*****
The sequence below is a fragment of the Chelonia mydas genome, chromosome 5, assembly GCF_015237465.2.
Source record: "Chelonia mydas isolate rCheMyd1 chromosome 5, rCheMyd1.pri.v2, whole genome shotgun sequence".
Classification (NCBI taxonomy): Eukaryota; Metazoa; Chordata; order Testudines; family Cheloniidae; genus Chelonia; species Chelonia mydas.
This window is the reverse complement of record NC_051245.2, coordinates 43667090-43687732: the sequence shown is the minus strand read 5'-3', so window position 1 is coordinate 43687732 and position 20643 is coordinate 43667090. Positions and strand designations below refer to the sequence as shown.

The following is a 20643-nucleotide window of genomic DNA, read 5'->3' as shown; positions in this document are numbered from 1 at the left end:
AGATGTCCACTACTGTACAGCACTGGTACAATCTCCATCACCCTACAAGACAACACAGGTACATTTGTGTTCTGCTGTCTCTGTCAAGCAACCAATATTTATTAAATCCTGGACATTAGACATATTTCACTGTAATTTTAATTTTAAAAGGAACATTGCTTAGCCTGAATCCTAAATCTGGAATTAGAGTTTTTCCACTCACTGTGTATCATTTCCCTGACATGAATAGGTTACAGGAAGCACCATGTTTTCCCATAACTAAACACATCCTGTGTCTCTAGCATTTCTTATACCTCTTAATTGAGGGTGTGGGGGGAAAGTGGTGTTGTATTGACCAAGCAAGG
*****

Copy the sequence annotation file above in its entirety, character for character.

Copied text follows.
The sequence below is a fragment of the Chelonia mydas genome, chromosome 5, assembly GCF_015237465.2.
Source record: "Chelonia mydas isolate rCheMyd1 chromosome 5, rCheMyd1.pri.v2, whole genome shotgun sequence".
Classification (NCBI taxonomy): Eukaryota; Metazoa; Chordata; order Testudines; family Cheloniidae; genus Chelonia; species Chelonia mydas.
This window is the reverse complement of record NC_051245.2, coordinates 43667090-43687732: the sequence shown is the minus strand read 5'-3', so window position 1 is coordinate 43687732 and position 20643 is coordinate 43667090. Positions and strand designations below refer to the sequence as shown.

The following is a 20643-nucleotide window of genomic DNA, read 5'->3' as shown; positions in this document are numbered from 1 at the left end:
AGATGTCCACTACTGTACAGCACTGGTACAATCTCCATCACCCTACAAGACAACACAGGTACATTTGTGTTCTGCTGTCTCTGTCAAGCAACCAATATTTATTAAATCCTGGACATTAGACATATTTCACTGTAATTTTAATTTTAAAAGGAACATTGCTTAGCCTGAATCCTAAATCTGGAATTAGAGTTTTTCCACTCACTGTGTATCATTTCCCTGACATGAATAGGTTACAGGAAGCACCATGTTTTCCCATAACTAAACACATCCTGTGTCTCTAGCATTTCTTATACCTCTTAATTGAGGGTGTGGGGGGAAAGTGGTGTTGTATTGACCAAGCAAGG